The International Chamber of Commerce (ICC) has published an updated framework for responsible environmental marketing, which aims to prevent the use of misleading claims to promote “green” products and services.
Known as the ICC Framework for Responsible Environmental Marketing Communications – or Environmental Framework for short – the document provides further guidance in response to the growing complexity of environmental and green marketing claims.
These include general claims of “sustainability”; new, emerging climate-related claims; recyclable content and degradability claims; and additional “free-of” claims.
The revised Environmental Framework will supplement the ICC Advertising and Marketing Communications Code – which was first adopted in 1937, and was most recently updated in 2018.
According to an ICC statement, the framework offers guidelines for advertising industry stakeholders to use in developing and analysing environmental claims, consistent with the general principles of the ICC Advertising and Marketing Communications Code.
As such, the framework aims to assist marketers in assuring that self-declared environmental claims are truthful, not misleading to consumers, and are appropriately substantiated.
Going green – The evolution of the ICC Code and Chapter D
Since its original publication in 1937, the ICC Code has set forth general principles governing marketing communications of all types and in all media.
It also includes a separate section, Chapter D, on environmental marketing communications.
For many years, the General Code and Chapter D have been augmented by the ICC Framework for Responsible Environmental Marketing Communications (or Environmental Framework).
The ICC said the updated framework continues to reflect its longstanding principle that all claims are evaluated in the context in which they appear, and that marketers should consider the net impression of the claim as a whole.
The ICC Code and the Environmental Framework thus offer a roadmap for global marketers in developing environmental claims and campaigns.
Significant changes to combat greenwashing
The updated 2021 Environmental Framework provides added guidance on some established environmental claims, and additional guidance on some emerging claims, such as:
- Climate-related claims: including carbon footprint, carbon offset, carbon neutral, carbon
- negative, net zero, and climate positive. These may be aspirational claims related to goals of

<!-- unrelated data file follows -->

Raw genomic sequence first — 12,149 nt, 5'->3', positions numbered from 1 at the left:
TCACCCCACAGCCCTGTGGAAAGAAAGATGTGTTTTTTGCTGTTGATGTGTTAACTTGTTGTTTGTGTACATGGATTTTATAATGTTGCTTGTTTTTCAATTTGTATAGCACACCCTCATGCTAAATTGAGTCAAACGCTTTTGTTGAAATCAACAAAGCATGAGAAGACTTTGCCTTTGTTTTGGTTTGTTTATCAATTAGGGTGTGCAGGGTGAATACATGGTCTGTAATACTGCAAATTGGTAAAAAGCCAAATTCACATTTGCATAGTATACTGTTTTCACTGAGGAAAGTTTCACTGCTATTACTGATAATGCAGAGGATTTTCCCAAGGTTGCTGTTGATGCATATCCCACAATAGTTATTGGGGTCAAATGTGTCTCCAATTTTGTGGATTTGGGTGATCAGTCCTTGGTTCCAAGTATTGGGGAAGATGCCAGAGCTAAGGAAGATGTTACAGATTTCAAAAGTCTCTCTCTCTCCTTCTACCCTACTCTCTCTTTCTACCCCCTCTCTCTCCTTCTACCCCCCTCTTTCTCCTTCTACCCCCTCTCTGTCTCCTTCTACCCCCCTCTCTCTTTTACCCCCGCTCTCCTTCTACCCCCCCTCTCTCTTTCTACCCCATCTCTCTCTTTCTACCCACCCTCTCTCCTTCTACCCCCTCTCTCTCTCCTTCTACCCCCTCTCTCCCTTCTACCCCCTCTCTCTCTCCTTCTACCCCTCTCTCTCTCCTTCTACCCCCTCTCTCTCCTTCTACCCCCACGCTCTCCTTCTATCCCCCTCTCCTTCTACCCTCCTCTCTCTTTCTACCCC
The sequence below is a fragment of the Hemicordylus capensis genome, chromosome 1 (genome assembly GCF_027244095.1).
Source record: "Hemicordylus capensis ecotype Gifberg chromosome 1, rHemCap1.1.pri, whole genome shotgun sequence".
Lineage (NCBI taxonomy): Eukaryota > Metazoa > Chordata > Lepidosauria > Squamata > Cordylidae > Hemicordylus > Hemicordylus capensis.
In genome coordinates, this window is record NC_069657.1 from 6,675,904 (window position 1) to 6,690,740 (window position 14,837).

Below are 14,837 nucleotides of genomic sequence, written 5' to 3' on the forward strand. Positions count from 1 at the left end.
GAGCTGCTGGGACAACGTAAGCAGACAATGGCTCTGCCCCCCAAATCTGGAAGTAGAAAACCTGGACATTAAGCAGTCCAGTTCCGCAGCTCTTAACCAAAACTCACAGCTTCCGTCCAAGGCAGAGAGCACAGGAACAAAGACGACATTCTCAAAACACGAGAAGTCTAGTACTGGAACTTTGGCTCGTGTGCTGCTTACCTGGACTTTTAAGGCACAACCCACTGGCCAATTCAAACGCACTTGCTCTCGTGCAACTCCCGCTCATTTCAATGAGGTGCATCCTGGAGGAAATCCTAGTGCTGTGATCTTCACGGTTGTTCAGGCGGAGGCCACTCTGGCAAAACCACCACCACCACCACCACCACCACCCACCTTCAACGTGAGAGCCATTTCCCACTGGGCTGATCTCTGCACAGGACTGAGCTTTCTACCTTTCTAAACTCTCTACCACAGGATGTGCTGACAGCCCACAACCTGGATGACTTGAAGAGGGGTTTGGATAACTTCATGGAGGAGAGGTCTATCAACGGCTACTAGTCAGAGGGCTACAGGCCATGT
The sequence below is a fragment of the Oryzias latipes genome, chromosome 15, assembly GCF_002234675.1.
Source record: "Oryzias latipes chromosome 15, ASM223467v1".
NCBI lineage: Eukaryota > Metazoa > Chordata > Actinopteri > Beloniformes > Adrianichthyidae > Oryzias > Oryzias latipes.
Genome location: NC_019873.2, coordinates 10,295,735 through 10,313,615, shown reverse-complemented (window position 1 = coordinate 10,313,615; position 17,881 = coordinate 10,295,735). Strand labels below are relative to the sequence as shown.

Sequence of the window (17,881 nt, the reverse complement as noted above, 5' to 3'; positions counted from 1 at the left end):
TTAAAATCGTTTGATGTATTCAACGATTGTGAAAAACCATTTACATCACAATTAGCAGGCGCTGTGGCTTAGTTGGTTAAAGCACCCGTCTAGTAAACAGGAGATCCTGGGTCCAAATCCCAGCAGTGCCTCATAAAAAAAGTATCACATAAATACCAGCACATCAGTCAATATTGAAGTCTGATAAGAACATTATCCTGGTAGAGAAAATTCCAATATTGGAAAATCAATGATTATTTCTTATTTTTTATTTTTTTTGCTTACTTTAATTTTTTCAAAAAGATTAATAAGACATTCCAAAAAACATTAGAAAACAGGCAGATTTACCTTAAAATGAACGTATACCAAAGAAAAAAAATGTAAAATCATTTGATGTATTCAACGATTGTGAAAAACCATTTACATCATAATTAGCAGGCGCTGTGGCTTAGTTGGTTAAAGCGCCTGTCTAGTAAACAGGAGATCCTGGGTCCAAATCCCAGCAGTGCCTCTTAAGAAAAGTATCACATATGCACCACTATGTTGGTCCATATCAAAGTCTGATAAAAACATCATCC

- reducing, neutralising or compensating a company’s climate impact of producing a product,
- component, package, service or a company’s business operations over time.
- Circularity claims: including circular, circularity, and circular economy
- Additional “free-of” claims: including “micro-plastics free” and “not made with fossil fuels”
- Recyclability claims and the use of material identification codes
- Recycled content claims
- Degradable claims: including biodegradable, marine degradable, oxo-biodegradable, and
The ICC notes, however, that not all terms are subject to globally agreed definitions or criteria, so the framework does not attempt to offer specific definitions in all instances.
Rather, the framework reminds marketers to take steps to assure that all environmental claims are clear and appropriately substantiated by sound scientific evidence.
As with all guidance issued by the ICC Marketing and Advertising Commission, the ICC said its Environmental Framework is grounded in the principle that freedom of commercial speech in the sale of legal products and services is a fundamental tenet of free markets.
The ICC believes that free markets promote innovation, economic development, and competition, as companies compete to provide consumers with products and services that reflect their interests and concerns and offer them a range of choices.
In its introduction to the new framework, the ICC adds that global business leaders are “keenly aware that the proper functioning of a free-market economy depends on consumers receiving accurate and truthful information about products, services or operations.”